Very interesting problem. Thanks for asking.

  28. Thanks for your reply man.

    Its really valuable. And it does make sense. But when it comes to relevancy, considering pages and picking up pages based on traffic sources also considered to be little bit unwanted thing i guess.

    They do have the ways to find the nature of the domain.(Server location, Phone number, Address.

    What i am saying is, when it comes to relevancy, instead of giving the non-relevant popular pages, I think relevant crappy pages would be far better and accurate right ?

    Its just my thoughts. What do you think about it:)

    And btw “http://www.seobythesea.com/2012/03/google-data-centers-split-regional-global-data/” was really great.

    You have inspired us to write oiur first post “http://searchmonkeys.us/venice-update-how-far-are-we-localized/”

  29. Sorry, Mistakenly i have hit the submit button

    “What i am saying is, when it comes to relevancy, instead of giving the non-relevant popular pages, I think relevant crappy pages would be far better and accurate right ?” because only this would serve my purpose or the nature of my query.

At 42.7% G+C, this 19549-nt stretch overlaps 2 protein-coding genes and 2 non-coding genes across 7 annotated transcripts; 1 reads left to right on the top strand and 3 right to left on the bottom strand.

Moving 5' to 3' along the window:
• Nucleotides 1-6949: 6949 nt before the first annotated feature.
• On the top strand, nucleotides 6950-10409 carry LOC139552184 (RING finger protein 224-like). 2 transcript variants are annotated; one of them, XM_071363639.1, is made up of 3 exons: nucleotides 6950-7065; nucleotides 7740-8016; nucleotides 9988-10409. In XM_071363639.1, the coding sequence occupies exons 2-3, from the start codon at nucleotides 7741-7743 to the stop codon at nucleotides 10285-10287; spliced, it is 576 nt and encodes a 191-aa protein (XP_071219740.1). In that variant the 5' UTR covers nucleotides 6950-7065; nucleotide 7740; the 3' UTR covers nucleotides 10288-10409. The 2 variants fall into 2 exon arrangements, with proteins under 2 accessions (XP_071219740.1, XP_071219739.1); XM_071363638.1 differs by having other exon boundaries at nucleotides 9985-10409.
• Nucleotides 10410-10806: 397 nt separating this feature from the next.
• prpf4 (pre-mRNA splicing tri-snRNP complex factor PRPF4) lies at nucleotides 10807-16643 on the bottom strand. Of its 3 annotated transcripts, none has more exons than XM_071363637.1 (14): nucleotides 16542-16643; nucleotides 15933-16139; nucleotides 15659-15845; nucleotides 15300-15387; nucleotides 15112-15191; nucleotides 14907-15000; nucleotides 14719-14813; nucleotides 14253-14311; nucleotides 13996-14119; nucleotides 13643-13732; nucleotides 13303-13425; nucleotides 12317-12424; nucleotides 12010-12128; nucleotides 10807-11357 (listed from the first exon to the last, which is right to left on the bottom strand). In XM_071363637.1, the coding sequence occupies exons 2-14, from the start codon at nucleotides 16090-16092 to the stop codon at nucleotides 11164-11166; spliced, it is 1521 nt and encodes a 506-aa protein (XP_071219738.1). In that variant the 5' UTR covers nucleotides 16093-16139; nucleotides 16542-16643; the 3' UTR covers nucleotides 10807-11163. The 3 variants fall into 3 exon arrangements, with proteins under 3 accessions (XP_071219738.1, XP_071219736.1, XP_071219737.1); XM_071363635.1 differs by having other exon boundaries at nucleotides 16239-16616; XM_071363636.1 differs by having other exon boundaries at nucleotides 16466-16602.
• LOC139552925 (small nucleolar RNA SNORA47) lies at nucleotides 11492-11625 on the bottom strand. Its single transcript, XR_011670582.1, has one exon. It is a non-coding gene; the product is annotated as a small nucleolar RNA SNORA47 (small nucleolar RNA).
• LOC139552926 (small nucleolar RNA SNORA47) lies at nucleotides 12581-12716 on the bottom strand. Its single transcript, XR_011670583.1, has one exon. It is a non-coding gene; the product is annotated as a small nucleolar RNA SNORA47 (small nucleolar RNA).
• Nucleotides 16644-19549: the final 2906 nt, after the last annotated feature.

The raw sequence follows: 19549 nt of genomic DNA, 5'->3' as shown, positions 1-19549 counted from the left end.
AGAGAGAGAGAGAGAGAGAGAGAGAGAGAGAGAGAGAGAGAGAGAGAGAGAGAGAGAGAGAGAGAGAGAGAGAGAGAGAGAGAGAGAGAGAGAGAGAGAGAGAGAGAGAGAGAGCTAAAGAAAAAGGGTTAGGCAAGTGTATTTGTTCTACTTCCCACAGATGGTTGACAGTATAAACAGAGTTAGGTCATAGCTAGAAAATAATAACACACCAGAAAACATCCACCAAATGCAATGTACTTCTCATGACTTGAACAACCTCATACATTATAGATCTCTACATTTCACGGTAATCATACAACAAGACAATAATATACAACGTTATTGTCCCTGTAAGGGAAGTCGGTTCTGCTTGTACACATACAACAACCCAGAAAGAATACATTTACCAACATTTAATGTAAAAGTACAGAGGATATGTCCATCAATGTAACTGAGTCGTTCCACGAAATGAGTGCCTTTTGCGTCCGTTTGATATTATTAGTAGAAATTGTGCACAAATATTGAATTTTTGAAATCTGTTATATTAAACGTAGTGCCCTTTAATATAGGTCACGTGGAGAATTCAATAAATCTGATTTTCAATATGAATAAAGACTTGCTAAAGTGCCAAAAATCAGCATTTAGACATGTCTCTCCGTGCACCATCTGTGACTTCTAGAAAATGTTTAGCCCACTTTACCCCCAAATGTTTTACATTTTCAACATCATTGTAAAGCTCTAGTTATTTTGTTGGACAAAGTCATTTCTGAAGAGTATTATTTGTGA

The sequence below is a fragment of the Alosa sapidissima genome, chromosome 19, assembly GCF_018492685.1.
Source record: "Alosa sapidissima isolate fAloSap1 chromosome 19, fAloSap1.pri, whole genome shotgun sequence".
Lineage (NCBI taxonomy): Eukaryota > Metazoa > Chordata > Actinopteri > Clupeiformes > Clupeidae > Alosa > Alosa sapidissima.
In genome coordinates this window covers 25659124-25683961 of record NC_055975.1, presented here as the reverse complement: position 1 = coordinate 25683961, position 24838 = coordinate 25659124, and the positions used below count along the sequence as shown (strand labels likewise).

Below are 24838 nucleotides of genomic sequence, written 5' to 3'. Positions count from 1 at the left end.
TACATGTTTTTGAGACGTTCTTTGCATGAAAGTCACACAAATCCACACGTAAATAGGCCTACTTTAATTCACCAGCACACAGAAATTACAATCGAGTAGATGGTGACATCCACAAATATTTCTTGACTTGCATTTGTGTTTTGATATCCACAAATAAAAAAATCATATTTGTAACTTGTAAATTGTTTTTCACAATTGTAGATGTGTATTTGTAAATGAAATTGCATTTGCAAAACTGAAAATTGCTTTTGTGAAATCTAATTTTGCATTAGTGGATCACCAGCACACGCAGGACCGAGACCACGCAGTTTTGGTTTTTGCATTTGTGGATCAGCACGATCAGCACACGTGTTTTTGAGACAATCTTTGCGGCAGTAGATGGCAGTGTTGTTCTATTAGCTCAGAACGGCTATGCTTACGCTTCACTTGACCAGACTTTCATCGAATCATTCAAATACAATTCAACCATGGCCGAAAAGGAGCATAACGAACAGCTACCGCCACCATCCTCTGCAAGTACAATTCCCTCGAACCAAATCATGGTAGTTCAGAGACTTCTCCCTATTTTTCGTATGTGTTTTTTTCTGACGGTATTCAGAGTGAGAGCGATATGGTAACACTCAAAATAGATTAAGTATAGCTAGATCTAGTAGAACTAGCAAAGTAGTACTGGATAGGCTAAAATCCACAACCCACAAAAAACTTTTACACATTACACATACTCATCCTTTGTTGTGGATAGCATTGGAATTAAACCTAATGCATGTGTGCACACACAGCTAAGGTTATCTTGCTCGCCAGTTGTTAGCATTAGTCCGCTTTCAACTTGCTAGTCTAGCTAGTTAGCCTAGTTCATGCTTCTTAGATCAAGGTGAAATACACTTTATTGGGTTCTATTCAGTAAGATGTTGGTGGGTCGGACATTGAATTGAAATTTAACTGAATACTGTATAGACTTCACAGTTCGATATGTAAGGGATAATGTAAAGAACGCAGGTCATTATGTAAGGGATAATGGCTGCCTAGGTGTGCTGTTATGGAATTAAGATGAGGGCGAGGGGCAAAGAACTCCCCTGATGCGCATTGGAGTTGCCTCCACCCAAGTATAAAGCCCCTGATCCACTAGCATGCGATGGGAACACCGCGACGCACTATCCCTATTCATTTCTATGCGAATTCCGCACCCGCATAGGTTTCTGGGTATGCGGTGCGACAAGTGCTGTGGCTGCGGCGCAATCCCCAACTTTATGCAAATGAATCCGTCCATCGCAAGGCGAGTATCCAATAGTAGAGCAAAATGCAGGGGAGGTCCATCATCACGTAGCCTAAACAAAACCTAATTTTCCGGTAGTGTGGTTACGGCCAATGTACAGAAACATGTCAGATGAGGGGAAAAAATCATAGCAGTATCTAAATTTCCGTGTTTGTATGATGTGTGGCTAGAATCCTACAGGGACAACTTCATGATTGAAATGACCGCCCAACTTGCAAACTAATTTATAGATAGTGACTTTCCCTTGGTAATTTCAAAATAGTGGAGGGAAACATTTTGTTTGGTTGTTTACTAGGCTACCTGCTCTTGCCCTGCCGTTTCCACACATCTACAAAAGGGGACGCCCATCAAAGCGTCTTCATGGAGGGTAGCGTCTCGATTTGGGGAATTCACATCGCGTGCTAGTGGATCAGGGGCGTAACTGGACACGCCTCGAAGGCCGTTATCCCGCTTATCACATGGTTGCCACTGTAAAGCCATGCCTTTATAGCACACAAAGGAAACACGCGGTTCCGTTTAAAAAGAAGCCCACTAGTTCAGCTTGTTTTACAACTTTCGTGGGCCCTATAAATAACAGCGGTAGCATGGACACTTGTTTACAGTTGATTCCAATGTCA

And i would say may be companies would be visiting those sites. Do you really think that visitors from those companies would really make an impact on Search trends in india. ;)

    Again. just my thoughts ,.. What do you think . :)

  30. Hi shivabharathy,

    I really enjoyed your post, and I apologize for not getting back to your comments sooner.

    I think Google is still experimenting with the kind of pages that they should show as regional in different data centers, and they probably have to make some changes.

    I’m not sure how often they reassign that kind of “regional” or “global” classification to pages, but for their sake, I hope they get this straightened out. I don’t think that the activities of a company in India in working on a site, checking it for rankings, and searching for it and clicking upon it should impact search results like this.

    But what is described in the patent seems to be the best explanation, at this point, of why this is happening that I can find.